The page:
But his drawings are the road maps of exploration in the intellectual travels of an insatiably curious mind. The mind of an artist, first and foremost.
Thanks, as always, for your informative comments, Dan.
I have to disagree with you, though, about seeing the Mona Lisa in person, and I have been duly impressed by his Ginerva de’ Benci at the National Gallery.
I had the good fortune to encounter the La Giaconda on a late evening when most of the Louvre was closed, sharing the entire gallery (the old one, where you could get closer) with only 6 other people.
I was prepared to be underwhelmed because the image is such a cliché, and I’d seen it reproduced a thousand times, but I was surprised and delighted to find the opposite occurred.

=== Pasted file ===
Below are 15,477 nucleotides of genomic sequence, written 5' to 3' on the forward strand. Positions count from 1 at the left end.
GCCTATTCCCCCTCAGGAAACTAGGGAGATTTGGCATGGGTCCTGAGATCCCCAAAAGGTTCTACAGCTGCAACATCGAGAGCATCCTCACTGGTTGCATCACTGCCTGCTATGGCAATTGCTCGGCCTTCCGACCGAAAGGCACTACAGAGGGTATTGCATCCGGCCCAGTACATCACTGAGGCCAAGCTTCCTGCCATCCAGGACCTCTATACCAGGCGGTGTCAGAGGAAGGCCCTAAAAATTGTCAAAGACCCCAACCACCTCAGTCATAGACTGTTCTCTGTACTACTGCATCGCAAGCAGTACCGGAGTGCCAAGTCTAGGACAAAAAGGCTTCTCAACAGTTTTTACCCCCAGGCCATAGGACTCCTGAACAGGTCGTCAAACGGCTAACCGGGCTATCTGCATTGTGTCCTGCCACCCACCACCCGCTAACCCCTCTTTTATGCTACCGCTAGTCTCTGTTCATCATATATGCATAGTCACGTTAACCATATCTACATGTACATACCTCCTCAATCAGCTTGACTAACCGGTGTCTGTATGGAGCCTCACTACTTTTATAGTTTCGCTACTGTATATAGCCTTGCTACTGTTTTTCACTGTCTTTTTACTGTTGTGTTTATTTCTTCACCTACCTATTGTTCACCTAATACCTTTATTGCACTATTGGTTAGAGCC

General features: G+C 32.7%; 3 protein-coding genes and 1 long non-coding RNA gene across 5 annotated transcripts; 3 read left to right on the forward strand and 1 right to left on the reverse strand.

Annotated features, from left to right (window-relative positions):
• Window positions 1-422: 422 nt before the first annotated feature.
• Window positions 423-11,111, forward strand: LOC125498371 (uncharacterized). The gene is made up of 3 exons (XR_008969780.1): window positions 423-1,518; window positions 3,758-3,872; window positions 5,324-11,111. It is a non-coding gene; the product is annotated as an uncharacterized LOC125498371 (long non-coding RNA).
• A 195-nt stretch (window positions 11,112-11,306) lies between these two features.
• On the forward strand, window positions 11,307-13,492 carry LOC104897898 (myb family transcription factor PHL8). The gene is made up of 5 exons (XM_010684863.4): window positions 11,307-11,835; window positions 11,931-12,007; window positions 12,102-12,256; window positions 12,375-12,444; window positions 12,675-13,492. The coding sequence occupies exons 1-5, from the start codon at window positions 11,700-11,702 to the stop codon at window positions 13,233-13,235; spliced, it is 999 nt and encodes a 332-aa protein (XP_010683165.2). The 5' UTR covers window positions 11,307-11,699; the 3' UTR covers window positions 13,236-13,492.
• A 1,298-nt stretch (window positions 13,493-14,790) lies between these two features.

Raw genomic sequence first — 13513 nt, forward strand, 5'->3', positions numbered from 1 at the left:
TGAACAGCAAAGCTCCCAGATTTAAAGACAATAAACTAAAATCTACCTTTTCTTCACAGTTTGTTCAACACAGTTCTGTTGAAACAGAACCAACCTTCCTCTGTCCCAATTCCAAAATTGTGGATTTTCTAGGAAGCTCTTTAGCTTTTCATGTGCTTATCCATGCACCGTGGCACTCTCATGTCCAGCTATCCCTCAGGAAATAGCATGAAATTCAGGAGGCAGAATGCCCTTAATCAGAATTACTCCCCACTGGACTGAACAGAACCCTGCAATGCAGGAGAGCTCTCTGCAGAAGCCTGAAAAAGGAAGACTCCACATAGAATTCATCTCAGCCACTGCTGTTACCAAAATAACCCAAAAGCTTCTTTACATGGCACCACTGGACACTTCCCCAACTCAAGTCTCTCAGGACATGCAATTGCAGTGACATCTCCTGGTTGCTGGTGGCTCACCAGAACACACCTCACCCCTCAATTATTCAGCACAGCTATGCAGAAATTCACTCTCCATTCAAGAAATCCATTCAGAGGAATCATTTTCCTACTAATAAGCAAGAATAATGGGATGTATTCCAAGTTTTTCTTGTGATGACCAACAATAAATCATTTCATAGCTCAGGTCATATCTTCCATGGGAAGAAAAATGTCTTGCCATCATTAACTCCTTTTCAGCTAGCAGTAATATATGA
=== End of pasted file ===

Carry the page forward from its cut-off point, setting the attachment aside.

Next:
We have all seen Leonardo’s paintings, over and over again and just about everywhere. I appreciate the fact that you have focused your attention to his drawings. In general, drawings are the skeletal structure for a painting if the work progresses that far.Knowing how to work with the space provided on paper and laying out an idea is essential to creating decent work.
At least drawing allows us to explore the possibilities of what something could become and it is an important learning tool for the basics of what a picture is composed of.
Da Vinci’s drawings are stylized just like his paintings for the time in which he lived but his collection within his notebooks have provided us with key information on how he studied art, invented things, and created great drawings.
I would be more excited seeing his drawings behind a glass case, drawn with raw material on weathered paper.